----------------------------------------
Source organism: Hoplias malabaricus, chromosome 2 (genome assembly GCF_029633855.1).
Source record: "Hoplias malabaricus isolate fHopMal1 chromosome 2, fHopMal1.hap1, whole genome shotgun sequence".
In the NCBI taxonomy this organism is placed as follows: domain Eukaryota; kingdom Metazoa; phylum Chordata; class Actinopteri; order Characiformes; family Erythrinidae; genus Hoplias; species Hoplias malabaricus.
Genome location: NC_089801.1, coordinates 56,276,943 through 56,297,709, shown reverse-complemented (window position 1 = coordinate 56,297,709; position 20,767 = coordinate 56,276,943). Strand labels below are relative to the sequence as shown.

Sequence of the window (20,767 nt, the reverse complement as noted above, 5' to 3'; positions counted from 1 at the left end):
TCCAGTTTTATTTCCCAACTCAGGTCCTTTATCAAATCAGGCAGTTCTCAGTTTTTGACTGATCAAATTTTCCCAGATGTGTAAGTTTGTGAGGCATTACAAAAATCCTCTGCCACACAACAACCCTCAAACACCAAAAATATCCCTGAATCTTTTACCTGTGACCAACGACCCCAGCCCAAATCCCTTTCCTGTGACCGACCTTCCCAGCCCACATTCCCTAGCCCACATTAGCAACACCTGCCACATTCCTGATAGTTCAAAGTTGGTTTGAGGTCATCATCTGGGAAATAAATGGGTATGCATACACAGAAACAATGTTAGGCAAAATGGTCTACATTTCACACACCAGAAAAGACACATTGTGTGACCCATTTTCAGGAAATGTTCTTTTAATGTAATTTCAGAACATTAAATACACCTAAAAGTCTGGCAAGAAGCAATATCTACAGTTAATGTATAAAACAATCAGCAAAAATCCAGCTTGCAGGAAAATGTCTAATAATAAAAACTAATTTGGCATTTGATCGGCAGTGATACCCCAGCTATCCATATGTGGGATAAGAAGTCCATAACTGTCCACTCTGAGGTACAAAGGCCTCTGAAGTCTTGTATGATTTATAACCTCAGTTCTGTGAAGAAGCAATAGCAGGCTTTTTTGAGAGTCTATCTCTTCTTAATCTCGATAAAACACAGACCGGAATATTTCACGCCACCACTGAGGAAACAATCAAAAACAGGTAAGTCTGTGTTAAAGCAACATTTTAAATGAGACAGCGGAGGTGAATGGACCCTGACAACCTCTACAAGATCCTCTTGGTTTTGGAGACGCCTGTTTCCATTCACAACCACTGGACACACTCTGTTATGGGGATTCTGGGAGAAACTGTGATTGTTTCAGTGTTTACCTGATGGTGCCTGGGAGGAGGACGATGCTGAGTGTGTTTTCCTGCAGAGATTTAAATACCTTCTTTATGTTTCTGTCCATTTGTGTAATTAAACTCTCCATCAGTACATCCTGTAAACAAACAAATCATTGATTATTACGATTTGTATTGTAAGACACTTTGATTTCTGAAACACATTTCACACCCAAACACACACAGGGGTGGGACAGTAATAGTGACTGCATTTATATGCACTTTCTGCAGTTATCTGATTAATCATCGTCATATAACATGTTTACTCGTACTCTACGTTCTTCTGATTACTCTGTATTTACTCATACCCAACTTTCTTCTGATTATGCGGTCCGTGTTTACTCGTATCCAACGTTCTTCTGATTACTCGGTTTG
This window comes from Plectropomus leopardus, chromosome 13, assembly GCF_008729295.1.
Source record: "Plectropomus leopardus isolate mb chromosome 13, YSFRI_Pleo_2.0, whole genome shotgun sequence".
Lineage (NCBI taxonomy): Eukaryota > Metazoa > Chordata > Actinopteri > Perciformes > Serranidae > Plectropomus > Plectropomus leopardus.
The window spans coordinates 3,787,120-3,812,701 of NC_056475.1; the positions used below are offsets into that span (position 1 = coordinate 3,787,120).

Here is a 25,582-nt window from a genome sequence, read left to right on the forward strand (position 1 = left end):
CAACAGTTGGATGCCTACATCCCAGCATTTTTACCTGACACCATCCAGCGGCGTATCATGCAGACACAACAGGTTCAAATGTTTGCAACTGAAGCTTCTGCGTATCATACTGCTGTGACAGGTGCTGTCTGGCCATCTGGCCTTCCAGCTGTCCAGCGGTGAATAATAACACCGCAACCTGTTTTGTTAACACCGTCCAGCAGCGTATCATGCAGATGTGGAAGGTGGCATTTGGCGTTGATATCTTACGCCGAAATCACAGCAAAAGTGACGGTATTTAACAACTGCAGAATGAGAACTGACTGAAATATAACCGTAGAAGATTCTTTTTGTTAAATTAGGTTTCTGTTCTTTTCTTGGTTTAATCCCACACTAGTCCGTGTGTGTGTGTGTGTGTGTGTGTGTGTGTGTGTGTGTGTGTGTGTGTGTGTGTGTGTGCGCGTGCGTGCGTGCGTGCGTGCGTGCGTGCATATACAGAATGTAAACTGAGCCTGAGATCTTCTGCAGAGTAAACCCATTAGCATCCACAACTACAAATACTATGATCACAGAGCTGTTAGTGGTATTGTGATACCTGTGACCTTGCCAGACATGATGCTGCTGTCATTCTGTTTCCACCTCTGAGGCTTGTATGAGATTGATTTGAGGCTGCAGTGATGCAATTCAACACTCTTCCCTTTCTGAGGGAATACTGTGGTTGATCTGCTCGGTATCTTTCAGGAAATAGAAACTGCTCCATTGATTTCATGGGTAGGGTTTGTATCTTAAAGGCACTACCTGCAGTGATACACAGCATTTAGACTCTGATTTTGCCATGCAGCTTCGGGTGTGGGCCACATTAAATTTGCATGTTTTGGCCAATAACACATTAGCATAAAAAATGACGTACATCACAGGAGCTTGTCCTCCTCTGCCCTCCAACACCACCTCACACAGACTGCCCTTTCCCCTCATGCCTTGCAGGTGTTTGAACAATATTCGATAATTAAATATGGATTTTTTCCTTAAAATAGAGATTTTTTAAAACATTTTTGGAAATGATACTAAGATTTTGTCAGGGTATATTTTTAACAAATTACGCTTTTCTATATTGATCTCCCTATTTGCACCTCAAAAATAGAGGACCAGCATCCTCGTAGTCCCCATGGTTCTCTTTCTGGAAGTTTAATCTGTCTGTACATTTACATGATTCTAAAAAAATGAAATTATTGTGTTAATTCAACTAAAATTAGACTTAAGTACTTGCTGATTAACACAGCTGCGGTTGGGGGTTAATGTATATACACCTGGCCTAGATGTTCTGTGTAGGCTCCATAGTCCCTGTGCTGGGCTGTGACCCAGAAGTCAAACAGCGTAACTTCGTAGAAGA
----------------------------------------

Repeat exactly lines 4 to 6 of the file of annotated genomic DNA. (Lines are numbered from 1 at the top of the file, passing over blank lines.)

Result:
Genome location: NC_089801.1, coordinates 56,276,943 through 56,297,709, shown reverse-complemented (window position 1 = coordinate 56,297,709; position 20,767 = coordinate 56,276,943). Strand labels below are relative to the sequence as shown.

Sequence of the window (20,767 nt, the reverse complement as noted above, 5' to 3'; positions counted from 1 at the left end):
TCCAGTTTTATTTCCCAACTCAGGTCCTTTATCAAATCAGGCAGTTCTCAGTTTTTGACTGATCAAATTTTCCCAGATGTGTAAGTTTGTGAGGCATTACAAAAATCCTCTGCCACACAACAACCCTCAAACACCAAAAATATCCCTGAATCTTTTACCTGTGACCAACGACCCCAGCCCAAATCCCTTTCCTGTGACCGACCTTCCCAGCCCACATTCCCTAGCCCACATTAGCAACACCTGCCACATTCCTGATAGTTCAAAGTTGGTTTGAGGTCATCATCTGGGAAATAAATGGGTATGCATACACAGAAACAATGTTAGGCAAAATGGTCTACATTTCACACACCAGAAAAGACACATTGTGTGACCCATTTTCAGGAAATGTTCTTTTAATGTAATTTCAGAACATTAAATACACCTAAAAGTCTGGCAAGAAGCAATATCTACAGTTAATGTATAAAACAATCAGCAAAAATCCAGCTTGCAGGAAAATGTCTAATAATAAAAACTAATTTGGCATTTGATCGGCAGTGATACCCCAGCTATCCATATGTGGGATAAGAAGTCCATAACTGTCCACTCTGAGGTACAAAGGCCTCTGAAGTCTTGTATGATTTATAACCTCAGTTCTGTGAAGAAGCAATAGCAGGCTTTTTTGAGAGTCTATCTCTTCTTAATCTCGATAAAACACAGACCGGAATATTTCACGCCACCACTGAGGAAACAATCAAAAACAGGTAAGTCTGTGTTAAAGCAACATTTTAAATGAGACAGCGGAGGTGAATGGACCCTGACAACCTCTACAAGATCCTCTTGGTTTTGGAGACGCCTGTTTCCATTCACAACCACTGGACACACTCTGTTATGGGGATTCTGGGAGAAACTGTGATTGTTTCAGTGTTTACCTGATGGTGCCTGGGAGGAGGACGATGCTGAGTGTGTTTTCCTGCAGAGATTTAAATACCTTCTTTATGTTTCTGTCCATTTGTGTAATTAAACTCTCCATCAGTACATCCTGTAAACAAACAAATCATTGATTATTACGATTTGTATTGTAAGACACTTTGATTTCTGAAACACATTTCACACCCAAACACACACAGGGGTGGGACAGTAATAGTGACTGCATTTATATGCACTTTCTGCAGTTATCTGATTAATCATCGTCATATAACATGTTTACTCGTACTCTACGTTCTTCTGATTACTCTGTATTTACTCATACCCAACTTTCTTCTGATTATGCGGTCCGTGTTTACTCGTATCCAACGTTCTTCTGATTACTCGGTTTG